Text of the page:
Django Unchained received lots of hype: great acting, the excessive use of the “n” word, and good writing. For many fans, this is yet another crowning achievement in Tarantino’s insane world of overly-bloody violence and whacked out plots. But for non-Tarantino fans, this adventure is long and droll.
Django Unchained starts as a decent film, like a more intelligent version of Blazing Saddles. The plot is humorous as a black slave rises up as a bounty hunter going after the white men who enslaved him. Django’s journey from slave to gunman is funny, moving, and enthralling. Viewers are eager for him to find his wife and rescue her from the evil plantation owner.
But suddenly, the tone shifts. As Django and his mentor come to the Candy Land plantation, humor is left behind for violence and darkness. As soon as they reach the plantation, they must watch a runaway slave be torn apart by dogs, and the viewers have to watch too. The movie becomes more violent and serious from there as Django and his mentor negotiate for the wife’s freedom. The negotiations get bloodier and bloodier.
The movie has three major flaws. The first is the aforementioned change in tone while the second one is the casting. The majority of the acting was atrocious. Some actors, such as Don Johnson, were supposed to be bad because it was funny. But this was no excuse for Jamie Fox, who did his best work when silent, or Christopher Waltz and his horrible accent. His character was supposed to be German? Go figure. The only actor who lived up to the hype was Leonardo DiCaprio who, I have decided as I have gotten older, really is a talented actor.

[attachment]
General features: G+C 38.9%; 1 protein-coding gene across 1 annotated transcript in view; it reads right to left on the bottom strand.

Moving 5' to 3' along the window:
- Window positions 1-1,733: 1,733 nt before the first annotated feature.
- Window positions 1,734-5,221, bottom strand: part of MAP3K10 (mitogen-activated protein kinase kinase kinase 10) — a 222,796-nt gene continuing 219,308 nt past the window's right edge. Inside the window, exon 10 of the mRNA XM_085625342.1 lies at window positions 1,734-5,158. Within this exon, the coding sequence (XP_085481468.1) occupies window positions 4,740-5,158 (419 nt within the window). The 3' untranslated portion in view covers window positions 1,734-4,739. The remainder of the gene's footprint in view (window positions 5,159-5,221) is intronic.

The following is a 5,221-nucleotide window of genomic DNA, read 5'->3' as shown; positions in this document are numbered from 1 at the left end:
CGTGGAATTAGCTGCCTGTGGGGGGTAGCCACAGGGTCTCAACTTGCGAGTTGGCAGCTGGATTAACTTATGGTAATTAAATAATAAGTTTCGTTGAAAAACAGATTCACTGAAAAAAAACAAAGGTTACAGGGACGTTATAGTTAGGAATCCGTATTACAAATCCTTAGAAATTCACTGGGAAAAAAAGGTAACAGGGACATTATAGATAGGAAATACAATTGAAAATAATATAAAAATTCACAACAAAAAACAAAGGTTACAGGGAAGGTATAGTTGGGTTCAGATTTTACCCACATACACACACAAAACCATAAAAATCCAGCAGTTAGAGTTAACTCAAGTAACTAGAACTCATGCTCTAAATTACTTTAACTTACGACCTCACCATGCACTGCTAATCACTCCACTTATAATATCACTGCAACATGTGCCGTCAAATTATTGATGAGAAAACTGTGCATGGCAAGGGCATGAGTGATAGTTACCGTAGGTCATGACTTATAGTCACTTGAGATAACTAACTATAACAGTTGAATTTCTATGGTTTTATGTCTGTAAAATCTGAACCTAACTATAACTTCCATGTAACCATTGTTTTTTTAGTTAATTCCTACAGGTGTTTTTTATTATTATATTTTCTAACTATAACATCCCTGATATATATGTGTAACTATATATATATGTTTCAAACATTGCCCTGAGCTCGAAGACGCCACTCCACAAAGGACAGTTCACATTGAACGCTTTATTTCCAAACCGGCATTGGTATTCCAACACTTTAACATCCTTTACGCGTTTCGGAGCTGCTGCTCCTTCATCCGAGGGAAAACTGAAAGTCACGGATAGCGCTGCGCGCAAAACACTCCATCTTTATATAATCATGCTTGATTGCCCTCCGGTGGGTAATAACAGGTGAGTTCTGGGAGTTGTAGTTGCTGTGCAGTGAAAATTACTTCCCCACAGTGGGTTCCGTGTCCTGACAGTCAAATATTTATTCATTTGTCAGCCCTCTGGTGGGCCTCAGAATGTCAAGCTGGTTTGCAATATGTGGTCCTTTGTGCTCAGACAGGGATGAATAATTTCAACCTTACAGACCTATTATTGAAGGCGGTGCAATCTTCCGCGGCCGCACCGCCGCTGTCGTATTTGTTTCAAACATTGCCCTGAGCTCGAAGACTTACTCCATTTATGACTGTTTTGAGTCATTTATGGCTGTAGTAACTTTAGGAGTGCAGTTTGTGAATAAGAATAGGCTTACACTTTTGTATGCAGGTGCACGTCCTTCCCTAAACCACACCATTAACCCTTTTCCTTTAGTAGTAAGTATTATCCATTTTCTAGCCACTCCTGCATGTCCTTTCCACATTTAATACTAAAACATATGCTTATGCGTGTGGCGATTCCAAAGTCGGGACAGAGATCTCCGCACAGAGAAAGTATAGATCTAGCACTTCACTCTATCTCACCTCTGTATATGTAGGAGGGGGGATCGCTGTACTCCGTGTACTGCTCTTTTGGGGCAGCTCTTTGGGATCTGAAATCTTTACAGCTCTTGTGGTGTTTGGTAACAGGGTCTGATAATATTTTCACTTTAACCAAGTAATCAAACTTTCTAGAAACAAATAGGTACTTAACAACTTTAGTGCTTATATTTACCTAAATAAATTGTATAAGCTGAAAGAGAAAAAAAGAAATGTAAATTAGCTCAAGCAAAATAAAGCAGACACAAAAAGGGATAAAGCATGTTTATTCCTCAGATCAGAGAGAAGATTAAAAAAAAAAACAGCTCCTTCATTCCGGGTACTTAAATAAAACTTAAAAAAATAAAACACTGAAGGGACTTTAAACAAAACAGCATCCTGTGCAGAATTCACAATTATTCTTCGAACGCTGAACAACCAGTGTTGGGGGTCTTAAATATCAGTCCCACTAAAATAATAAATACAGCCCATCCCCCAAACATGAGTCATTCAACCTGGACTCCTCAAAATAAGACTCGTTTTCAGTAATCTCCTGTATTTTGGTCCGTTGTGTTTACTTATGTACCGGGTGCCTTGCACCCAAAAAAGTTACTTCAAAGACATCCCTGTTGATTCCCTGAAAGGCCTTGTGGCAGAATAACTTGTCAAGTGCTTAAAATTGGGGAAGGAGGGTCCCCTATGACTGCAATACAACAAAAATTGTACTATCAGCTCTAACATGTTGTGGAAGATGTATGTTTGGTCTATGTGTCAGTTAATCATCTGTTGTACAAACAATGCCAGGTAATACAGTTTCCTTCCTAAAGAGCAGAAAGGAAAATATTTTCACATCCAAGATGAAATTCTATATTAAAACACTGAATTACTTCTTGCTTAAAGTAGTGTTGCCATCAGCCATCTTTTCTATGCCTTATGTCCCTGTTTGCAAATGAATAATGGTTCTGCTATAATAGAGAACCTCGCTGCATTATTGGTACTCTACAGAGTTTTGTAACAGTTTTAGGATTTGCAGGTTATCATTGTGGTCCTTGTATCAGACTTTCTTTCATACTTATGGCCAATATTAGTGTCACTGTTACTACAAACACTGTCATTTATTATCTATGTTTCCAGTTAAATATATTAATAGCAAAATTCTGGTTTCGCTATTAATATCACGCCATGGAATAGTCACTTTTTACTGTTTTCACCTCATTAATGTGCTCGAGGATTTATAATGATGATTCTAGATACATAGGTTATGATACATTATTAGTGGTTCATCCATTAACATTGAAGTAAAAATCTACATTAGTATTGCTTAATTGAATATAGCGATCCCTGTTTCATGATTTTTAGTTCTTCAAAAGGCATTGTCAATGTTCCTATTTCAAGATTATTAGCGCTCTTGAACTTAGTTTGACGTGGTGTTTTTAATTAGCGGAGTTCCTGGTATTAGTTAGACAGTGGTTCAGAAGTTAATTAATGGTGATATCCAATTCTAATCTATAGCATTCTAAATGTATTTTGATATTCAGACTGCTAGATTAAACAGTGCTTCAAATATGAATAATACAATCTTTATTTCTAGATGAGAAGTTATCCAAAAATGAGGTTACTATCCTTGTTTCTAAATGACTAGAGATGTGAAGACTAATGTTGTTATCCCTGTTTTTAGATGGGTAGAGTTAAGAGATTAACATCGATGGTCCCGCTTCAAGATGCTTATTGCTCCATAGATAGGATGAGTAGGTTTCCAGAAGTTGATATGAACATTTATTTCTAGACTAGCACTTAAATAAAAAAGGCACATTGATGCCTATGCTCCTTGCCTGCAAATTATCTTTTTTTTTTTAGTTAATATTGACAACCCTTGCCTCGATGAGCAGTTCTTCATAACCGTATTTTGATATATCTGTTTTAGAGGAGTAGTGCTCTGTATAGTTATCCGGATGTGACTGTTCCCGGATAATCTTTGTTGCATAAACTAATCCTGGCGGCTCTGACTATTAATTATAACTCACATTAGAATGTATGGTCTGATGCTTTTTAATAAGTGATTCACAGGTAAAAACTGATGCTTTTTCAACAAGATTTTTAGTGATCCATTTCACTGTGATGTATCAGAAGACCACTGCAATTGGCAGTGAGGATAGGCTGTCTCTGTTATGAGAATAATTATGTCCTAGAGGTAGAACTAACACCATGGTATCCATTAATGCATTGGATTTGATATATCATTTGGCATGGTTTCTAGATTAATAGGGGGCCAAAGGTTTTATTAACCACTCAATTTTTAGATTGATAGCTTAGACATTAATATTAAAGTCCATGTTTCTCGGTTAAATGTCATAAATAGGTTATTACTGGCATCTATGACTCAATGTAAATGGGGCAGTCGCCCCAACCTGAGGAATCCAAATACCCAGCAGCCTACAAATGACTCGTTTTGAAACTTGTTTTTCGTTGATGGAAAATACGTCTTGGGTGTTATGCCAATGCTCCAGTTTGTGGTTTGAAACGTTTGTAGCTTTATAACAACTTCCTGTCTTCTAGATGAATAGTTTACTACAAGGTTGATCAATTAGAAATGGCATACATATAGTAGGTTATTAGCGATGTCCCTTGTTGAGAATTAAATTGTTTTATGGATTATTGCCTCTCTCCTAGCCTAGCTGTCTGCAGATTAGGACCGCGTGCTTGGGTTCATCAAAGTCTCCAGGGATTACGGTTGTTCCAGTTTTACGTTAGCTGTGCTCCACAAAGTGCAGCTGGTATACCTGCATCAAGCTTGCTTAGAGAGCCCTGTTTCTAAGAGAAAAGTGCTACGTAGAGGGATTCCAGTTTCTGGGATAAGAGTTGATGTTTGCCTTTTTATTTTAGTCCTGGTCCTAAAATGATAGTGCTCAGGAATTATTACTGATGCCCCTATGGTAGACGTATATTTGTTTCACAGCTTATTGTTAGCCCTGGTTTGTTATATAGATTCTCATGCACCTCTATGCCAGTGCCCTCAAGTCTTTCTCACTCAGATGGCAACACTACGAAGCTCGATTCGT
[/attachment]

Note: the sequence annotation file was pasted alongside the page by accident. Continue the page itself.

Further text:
The biggest issues, though, is the timing. The movie drags in its final paces. Instead of a simple resolution, Tarantino drags it on from bloody fight to bloodier fight. All traces of humor or morality are gone. Had the movie kept tone of the first half and not let the story drag, it could have been a great piece of film. Instead of just a bloody mess designed to be art.
While Tarantino fans may have a ball, those who are not into the director’s quirkiness are better off not seeing this one. There isn’t much Django Unchained for the rest of us.
- A Glamberous Review: Django Unchained (glambergirlblog.com)
- “Django Unchained” Is a Superhit, Thanks to African Americans (moejackson.com)
- Part slave narrative, part Western, all Tarantino (hamptonroads.com)
- The Django Moment, Or When Should White People Laugh in Django Unchained? (gawker.com)
- “Django” Is Off the Chain (imamovienerd.wordpress.com)